The comprehensive Master of Science in Speech-Language Pathology (M.S.S.L.P.) program integrates formal classroom instruction and clinical education. The curriculum is assessed at a yearly faculty retreat to ensure that it continues to reflect current theoretical and evidence-based research. Clinical education is reviewed frequently and updated based upon research of current legislative changes, national and state regulatory changes, standards, trends and practices gleaned through continuing education courses, seminars, professional journals, periodicals and other resources.
The following is a list of the courses and clinical experiences that our M.S.S.L.P. students will pursue in each semester of the program. Click on the course title to see a description of the course. For a full description of the courses and additional information about the program, see the Graduate Catalogue.
First Professional Year
Fall Semester (18 credits)
- Physiologic and Acoustic Phonetics
- Diagnostic and Clinical Principles
- Child Language Development and Disorders
- Audiology and Aural Rehab from the SLP
- Research Methods 1
Spring Semester (17 credits)
- Speech Intelligibility and its Disorders in Children
- School Age Language and Literacy
- Biomedical Ethics/Prof. Issues SLP
- Acquired Disorders of Language and Cognition
- Clinical Practicum/Clinical Seminar
Second Professional Year
Summer Semester (14-15 credits)
- Pediatric Dysphagia and Procedures in Early Intervention
- Fluency Disorders
- Augmentative and Alternative Communication
- Traumatic Brain Injury
- Research Methods II -or- Research Project I
Fall Semester (10 credits)
- Adult Neuromotor Disorders of Communication
- Voice Disorders
- Craniofacial Disorders
- Clinical Practicum/Clinical Seminar II
Spring Semester (5-6 credits)
Seton Hall University's clinical education model views clinical training as an integral part of the academic program. The clinical education component of the M.S.S.L.P. program is a critical and original aspect of our students' academic program.
Our approach to clinical education, and our varied community partner sites, are what set our program apart from its peers. Dedicated clinical education faculty work with numerous sites in order to place students there for clinical rotations throughout the year. Each of our students has three clinical experiences throughout the course of his or her education. These clinical experiences are aligned with the didactic and clinical course curriculum.
The clinical education model provides multiple opportunities (both controlled and real-life) to:
- acquire domain-specific knowledge and skills;
- assess personal and professional strengths and limitations relative to clinical practice;
- receive multiple levels of feedback from a variety of professionals; and
- practice skills in a safe, effective and appropriate manner and understand the clinical practice context in which those skills are used.
A minimum of 25 observation hours and 375 direct clinical contact hours are required to complete the program. Professors place students in various external sites, starting in the second semester of study. A sample course of rotations is outlined below:
- In the second semester of the program, students are assigned to a school-based clinical site one day per week.
- Students continue at their initial site for three days per week during the second and third semesters.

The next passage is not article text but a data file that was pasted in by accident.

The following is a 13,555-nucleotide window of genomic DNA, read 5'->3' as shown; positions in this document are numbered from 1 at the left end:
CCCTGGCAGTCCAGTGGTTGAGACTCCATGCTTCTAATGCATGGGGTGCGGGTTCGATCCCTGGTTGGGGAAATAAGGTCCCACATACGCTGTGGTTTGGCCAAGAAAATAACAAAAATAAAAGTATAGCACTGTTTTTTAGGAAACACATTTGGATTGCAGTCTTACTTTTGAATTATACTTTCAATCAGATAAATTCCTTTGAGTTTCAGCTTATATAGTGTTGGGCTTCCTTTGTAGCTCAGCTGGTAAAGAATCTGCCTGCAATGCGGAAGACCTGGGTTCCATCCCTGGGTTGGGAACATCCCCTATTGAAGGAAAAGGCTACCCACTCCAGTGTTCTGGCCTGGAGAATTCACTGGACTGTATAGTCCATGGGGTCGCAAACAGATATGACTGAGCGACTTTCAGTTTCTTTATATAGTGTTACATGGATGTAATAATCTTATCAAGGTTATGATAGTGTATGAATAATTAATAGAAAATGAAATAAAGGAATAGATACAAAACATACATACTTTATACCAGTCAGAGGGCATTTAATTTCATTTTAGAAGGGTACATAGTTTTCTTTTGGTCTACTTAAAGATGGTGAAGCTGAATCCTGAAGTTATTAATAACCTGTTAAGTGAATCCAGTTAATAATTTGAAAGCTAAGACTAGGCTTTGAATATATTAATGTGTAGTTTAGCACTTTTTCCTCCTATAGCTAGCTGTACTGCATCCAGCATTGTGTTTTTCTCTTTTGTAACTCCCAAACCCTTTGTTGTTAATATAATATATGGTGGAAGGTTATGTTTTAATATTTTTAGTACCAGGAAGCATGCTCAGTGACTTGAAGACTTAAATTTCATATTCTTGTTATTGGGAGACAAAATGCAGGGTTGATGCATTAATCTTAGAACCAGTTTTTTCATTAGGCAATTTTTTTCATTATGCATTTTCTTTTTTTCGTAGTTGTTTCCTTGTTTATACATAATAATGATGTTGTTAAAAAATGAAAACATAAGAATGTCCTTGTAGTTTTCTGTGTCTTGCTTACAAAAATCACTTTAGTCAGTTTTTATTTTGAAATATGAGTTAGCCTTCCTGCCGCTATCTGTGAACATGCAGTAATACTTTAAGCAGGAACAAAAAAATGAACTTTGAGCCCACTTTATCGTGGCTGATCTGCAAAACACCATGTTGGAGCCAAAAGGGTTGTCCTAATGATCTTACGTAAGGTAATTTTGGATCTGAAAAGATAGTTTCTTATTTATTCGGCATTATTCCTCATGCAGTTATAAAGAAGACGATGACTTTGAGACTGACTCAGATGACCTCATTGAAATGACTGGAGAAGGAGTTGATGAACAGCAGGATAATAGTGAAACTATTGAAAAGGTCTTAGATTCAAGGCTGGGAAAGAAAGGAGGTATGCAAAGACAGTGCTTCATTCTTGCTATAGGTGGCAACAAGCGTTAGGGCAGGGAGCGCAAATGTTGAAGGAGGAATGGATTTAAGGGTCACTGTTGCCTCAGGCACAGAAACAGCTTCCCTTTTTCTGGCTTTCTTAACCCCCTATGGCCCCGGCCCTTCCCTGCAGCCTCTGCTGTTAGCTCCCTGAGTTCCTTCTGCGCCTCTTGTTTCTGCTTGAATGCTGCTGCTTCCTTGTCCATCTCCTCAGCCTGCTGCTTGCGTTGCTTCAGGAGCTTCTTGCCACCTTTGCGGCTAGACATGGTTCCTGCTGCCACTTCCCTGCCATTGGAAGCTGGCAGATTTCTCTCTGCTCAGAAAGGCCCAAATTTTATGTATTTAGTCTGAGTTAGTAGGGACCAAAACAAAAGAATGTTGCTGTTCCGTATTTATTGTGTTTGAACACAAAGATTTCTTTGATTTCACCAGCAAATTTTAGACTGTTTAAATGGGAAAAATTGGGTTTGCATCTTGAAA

- In the fourth semester, students start their second placement at a new site, three days per week.
- In the fifth and final semester, students move to their third and final clinical placement, five days per week.
Students spend the first portion of every clinical practicum observing at their clinical site. This experience provides the student with an opportunity to learn about a variety of clinical interactions and procedures without directly participating in patient/client care. Students critically observe their supervisors and thoughtfully reflect on what they encounter. Students begin to participate in direct patient/client care when the supervisor judges that the student has met the following outcomes:
- Students orient themselves to the clinical facility and the caseload at the assigned site.
- Students enhance their clinical observation skills through directed observation tasks.
- Students learn about the role of clinical instrumentation in the delivery of speech-language pathology services.
- Students learn about the connection between research and clinical practice via literature review.
A variety of school- and medical-based settings are available for gaining clinical experience. School-based settings include public schools and specialized schools for children with autism, hearing impairments or multiple disabilities. Medical-based settings include hospitals and outpatient rehabilitation facilities.
All clinical practica are supervised by on-site clinical educators who are ASHA-certified. The Director of Clinical Education (DCE), a full-time faculty member within the Seton Hall Department of Speech-Language Pathology, facilitates the clinical education process by making the placements, overseeing the clinical educational process, developing and administering various experiential training opportunities (ETOs), providing feedback to students and assessing student progress. Furthermore, the DCE provides a seminar/group discussion component alongside the clinical practica to foster individual and group clinical instruction and feedback. Each student receives a site visit by a clinical site visitor (CSV) during each of the three clinical practica. Students, on-site clinical educators, CSVs and DCEs use an online skills tracking software to input data about the clinical rotation, provide feedback and generate reports for assessment purposes.